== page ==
"We started well and ended well, but were disappointing in the middle," she said.

Cal went 15-17 overall and 4-14 in the Pac-12 for a tenth-place finish. They made it to the semifinals of the conference tournament, but lost to UCLA in overtime. They didn't receive an NCAA Tournament bid.

The good news for the Bears this fall is that they return all but one player, and add three talented freshmen to the mix.

Pac-12 freshman of the year Kristine Anigwe (20.5, 9.3 rebounds per game) is back, and the bad news for opponents is that she's even better.

"She's our most-improved player," Gottlieb said. "I've never had a kid who loved basketball so much and worked so hard."

Senior guard Courtney Range (13.4 points, 9.3 rebounds per game), junior forward Mikayla Cowling (11.4 points, 4.5 rebounds per game) and sophomore guard Asha Thomas (8.3 points per game) round out the returning starters. Also back is junior forward Penina Davidson (5.7 points per game) and three reserve players.

Freshmen include forward Jaelyn Brown, the 54th best player in the nation in the 2016 class; Mi'Cole Cayton, who was ranked 78th overall and No. 17 among guards; and forward CJ West, the 15th-best post player. Gottlieb is excited about all three.

"Brown and Cayton are both tenacious defenders," she said. "West is both physical and smart."

The optimistic Gottlieb has seen many different scenarios in her five years as Bears coach. Last season was another where freshmen and sophomores dominated the roster. This year the team is more experienced and very familiar with each other.

"Our sophomores, juniors and seniors have been through a lot of battles and won't rely on the freshmen as we've had to in the past," she said. "The freshmen will get a chance to be freshmen."

Gottlieb said Cal is excited going into the season.

"We're hungry and competitive," she said. "Our male practice players are making us better, too."

The Bears will take on San Francisco, Nebraska and Oklahoma before beginning Pac-12 play Dec. 29 at Arizona.

Appetite whetting

14 days 'til college season.

College team news:

Washington has a one-two punch in Kelsey Plum and Chantel Osahor.

Florida is practicing with the Marine Corps.

Stanford is catching fire on the recruiting trail.

Butler will lean on their youth this season.

Duquesne preview.

Florida State preview.

Olympic memories aren't fading for UConn's Geno Auriemma and Kia Nurse.

College player news:

Tennesee's Diamond DeShields: "Today is our only focus."

Jessica Shepard goes into her second season as Nebraska's leader.

Raigyne Moncrief excels on and off the court for LSU.

College coach news:

New contract negotiations and a new Rutgers facility has lead to a new Vivian Stringer.

Q&A with Penn State coach Coquese Washington.

WNBA news:

The Sky has fired coach and general manager Pokey Chatman.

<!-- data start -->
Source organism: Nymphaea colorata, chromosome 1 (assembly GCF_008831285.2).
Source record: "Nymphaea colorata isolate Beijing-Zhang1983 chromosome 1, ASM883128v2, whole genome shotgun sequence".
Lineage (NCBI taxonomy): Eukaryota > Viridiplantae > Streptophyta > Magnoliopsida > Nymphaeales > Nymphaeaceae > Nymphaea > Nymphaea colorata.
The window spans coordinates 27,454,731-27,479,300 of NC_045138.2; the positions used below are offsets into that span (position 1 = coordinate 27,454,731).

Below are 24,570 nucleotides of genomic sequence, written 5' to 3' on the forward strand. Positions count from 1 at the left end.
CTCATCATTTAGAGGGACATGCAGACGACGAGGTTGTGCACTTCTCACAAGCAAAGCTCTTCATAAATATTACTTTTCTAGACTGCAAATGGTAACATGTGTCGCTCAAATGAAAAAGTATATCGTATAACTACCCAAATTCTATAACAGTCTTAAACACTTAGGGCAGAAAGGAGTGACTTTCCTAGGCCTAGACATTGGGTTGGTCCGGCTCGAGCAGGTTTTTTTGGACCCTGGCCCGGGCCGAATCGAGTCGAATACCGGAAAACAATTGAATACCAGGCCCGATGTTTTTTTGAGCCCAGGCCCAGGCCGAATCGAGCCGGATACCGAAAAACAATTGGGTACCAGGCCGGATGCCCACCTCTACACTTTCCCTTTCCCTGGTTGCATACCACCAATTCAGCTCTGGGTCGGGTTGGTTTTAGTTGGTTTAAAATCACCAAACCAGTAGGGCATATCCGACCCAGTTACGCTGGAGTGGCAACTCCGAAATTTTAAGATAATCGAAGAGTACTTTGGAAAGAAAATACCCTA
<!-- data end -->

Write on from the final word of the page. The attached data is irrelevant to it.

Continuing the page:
Thursday, October 27, 2016

2016 WNBA season was an odyssey

Season overview.

View of a Championship season from behind the voice recorder.


College team news:

Rutgers is trying to replace Tyler Scaife's points.

Today Syracuse earned the highest preseason ranking in program history.

Do fans need to temper their expectations for UConn this year?

USA Today preseason top 25 team outlooks.

College player news:

Diamond DeShields hopes to bring a championship mindset back to the Lady Vols.

Kathryn Westbeld is a key piece of Notre Dame's basketball puzzle.

Loyola Chicago transfer Taylor Johnson is bringing stability and experience to Louisville.

Penn State freshman Siyeh Frazier hopes to become a defensive dynamo for the Lions.

Carlie Wagner applies lessons learned from Rachel Banham at Minnesota.

College coach news:

Niele Ivey has been promoted to associate head coach at Notre Dame.

WNBA news:

Candace Parker and Nneka Ogwumike had a lively interview on SportsCenter.

The WNBA title is starting to feel real for Chelsea Gray.

USA Today top 25 coaches preseason poll

USA Today top 25 coaches preseason poll:

1. Connecticut
2. Notre Dame
3. South Carolina
4. Baylor
5. Maryland
6. Ohio State
7. Texas
8. Louisville
10. Stanford
11. Mississippi State
12. Florida State
13. Syracuse
14. Tennessee
15. Washington
16. Arizona State
17. Oregon State
18. Oklahoma
19. Kentucky
20. Miami-Florida
21. DePaul
22. Michigan State
23. Texas A&M
24. Florida
25. West Virginia

This poll tends to be more accurate than the AP top 25 poll, but Arizona State and Oregon State in the mix?

Are they not reading my Pac-12 team previews?

Tuesday, October 25, 2016

Pac-12 preview: Arizona State University

This is the eighth in an annual season preview series of the Pac-12 teams.

After an unexpectedly good season last year, Arizona State forages into unknown territory in 2016-2017.